There is a long history of art and science looking for each other. As Leonardo da Vinci said: “to develop a complete mind, study the science of art, study the art of science. Learn how to see. Realize that everything connects to everything else”.
Science and art, together
In 2008, at the University of Yale, a new interdisciplinary program was created at the Computer Science Department. In the program, during a whole year, students had to follow one of Yale’s art disciplines. They would, during that year, be integrating theatre, music, history of arts, or architecture with computer vision.
Also in other contexts have Neuroscience and arts met each other, such as in the field of music. There are cases in which musicians get inspired by the emotions of the audience and generate music (see our Brain Polyphony concert), or cases in which their own emotions are transformed into music (e.g., Sonar festival).
One more example involves a research by Professor Semir Zeki, chair in neuroaesthetics at University College London. Prof. Zeki and his team carried out a study to explore brain correlates when people were admiring beautiful paintings. The study of Zeki concluded that splendid works of art can give us joy the same as such we experience when we are looking at someone we are in love with! This process involves an increase in the blood flow in the medial orbitofrontal cortex, which is related to pleasure and desire, as well as to consciousness, as indicates research published in 2017 by chinese researchers.
Art and consciousness
In general, it is believed that art elevates consciousness because it influences the way we think and because it challenges our current point of view. In an event we organised on consciousness within the project Luminous (stay tuned for more blog posts to come), we concluded that to properly define consciousness one should consider aspects such as self-awareness, subjective experience, intelligence and emotions, all of which are typically induced and challenged by art.
But, what about various other kinds of artistic disciplines? Can theatre, for instance, collaborate with science? What shapes can such collaborations take? As a matter of fact, Starlab and Neuroelectrics participated in an integration act of theatre and science through a collaboration with a theatre company named La Fura Dels Baus.
La Fura dels Baus is a Catalan theatrical company founded in 1979. The company is known for their creative settings, interaction between audience and actors, and for playing with strong emotional reactions through fun, danger, disgust, mental reflections and fantasy.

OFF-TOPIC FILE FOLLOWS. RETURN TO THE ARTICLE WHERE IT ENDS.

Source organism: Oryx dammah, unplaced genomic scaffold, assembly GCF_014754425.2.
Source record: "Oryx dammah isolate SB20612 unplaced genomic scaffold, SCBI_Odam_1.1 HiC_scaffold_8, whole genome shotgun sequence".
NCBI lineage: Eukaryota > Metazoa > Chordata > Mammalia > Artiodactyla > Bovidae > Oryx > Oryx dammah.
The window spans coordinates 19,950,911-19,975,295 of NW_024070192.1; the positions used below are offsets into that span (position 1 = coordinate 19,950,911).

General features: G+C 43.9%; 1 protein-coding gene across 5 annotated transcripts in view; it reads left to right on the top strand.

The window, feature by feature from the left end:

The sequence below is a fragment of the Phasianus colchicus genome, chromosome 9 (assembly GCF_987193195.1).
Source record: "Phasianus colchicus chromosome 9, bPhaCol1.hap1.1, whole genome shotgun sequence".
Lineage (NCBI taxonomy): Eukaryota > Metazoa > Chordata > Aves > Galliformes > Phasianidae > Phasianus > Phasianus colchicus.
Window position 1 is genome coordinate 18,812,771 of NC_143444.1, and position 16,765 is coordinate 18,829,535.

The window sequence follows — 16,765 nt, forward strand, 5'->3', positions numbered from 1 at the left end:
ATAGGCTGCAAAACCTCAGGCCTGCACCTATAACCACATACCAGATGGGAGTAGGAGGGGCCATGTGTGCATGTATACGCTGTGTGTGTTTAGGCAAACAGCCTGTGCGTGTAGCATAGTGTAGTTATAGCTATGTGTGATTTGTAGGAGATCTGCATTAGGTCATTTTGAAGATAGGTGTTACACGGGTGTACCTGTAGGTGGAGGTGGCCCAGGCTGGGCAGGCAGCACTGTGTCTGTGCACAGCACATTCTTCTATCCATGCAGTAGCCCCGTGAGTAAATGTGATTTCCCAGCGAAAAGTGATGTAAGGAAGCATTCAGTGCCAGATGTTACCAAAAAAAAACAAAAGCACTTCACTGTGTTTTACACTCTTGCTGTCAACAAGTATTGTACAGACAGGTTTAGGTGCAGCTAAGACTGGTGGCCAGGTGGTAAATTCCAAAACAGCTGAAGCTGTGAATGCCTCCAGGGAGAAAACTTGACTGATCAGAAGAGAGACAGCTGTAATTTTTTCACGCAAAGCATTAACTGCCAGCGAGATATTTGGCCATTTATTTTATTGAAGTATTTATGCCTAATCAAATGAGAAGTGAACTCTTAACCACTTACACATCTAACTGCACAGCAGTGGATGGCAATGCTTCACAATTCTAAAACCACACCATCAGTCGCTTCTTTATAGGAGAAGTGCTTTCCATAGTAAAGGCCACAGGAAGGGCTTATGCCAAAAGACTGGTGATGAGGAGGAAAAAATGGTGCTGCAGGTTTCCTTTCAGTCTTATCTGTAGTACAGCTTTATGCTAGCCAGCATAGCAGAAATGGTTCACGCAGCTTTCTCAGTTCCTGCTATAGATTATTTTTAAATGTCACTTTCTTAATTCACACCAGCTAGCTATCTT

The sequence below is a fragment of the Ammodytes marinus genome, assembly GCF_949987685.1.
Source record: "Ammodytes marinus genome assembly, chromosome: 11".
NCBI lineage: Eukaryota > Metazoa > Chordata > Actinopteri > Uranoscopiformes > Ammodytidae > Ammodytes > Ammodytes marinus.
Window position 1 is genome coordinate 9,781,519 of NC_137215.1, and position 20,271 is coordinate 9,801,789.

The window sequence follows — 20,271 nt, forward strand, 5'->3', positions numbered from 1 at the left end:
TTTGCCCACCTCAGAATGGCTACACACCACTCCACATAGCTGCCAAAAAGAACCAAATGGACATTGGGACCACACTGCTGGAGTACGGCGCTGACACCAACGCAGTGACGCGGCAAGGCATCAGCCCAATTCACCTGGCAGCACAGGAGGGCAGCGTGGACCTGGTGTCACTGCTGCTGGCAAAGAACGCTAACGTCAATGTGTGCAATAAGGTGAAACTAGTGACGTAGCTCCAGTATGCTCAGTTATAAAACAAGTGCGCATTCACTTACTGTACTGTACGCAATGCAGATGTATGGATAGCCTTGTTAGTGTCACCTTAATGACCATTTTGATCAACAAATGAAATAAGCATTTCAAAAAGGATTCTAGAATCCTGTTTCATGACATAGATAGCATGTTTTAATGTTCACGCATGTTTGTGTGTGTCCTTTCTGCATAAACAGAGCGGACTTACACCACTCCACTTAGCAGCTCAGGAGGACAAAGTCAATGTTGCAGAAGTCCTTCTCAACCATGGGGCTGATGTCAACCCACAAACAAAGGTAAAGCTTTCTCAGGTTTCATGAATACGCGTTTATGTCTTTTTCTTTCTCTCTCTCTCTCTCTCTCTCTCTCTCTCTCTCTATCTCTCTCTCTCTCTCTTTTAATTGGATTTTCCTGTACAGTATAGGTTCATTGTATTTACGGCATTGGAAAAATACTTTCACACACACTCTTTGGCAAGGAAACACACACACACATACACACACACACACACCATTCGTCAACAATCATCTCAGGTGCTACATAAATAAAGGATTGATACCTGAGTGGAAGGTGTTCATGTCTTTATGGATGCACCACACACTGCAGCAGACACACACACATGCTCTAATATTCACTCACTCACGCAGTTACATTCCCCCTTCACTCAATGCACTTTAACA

In December 2018, La Fura Dels Baus inaugurated the Épica Foundation, born to create a multidisciplinary environment that brings together arts, humanities, science and technology. The collaboration aforementioned appeared in the context of the activity of the foundation.
Making these worlds collaborate was in fact not a new idea, and is something that had already been proposed by our ancestors, when astronomers, mathematicians, painters, writers and scientists were meeting together to challenge one another and evolve, bringing the frontiers of knowledge a step further.
Science and arts, although seemingly different, are somehow complementary. In arts, an artist may express him/herself in a totally free manner and a spectator may experience powerful emotional reactions of any kind through this art. Through humanities, the spectators’ emotional reactions and the artists’ way of expressing oneself can be studied in terms of previous and current personal or social behavioural constructs. As well, those emotional reactions can be analysed to extract conclusions about previous and current psychological/sociological profiles and unconscious patterns.
The measurement of reaction to art
Through science, the behaviours and emotional activations elicited by stimuli such as can be performances or art pieces, are expressed in terms of changes in the physiological signals. Using information from such signals one may objectively quantify the emotions felt during each moment of experiencing the art.
This was our role in the multidisciplinary collaboration with the theatrical company La Fura dels Baus: to capture in a subtle way the emotions of some spectators while they were experiencing a powerful theatre performance. The impact of this particular performance was even greater than that experienced attenting a regular theatre, as the actors were interacting heavily with the audience, inspiring strong emotional reactions.
We, thus, brought in this collaboration the science and a technological point of view in the interaction with a field of the arts. We placed Enobio devices on three volunteers, and by realizing the recordings directly on the SD cards, they were allowed to experience the whole performance wearing the devices in a completely wireless setting, making possible to combine neuroscience and arts “out of the lab”, naturally.
The recorded brain signals (EEG) and heart rate (ECG), together with a GoPro camera recording gave all the information needed to process the signals and extract conclusions. With those data, one could extract information about the emotions experienced during the artistic act. Measuring the emotions in a real-life interactive theatre setting is, thus, nowadays very much possible!
This post was originally written by Luminous team member Eleni Kroupi, and published at the Neuroelectrics website blog. It has been reproduced here with permission, with some edition for the sake of clarity and adaptation to the format.
Pictures of the Fura dels Baus act are copyright of the theatre company, and were re-used with permission from their Flickr account, stemming from the described collaboration.
Other pictures were taken by Luminous/Starlab and the Neuroelectrics team.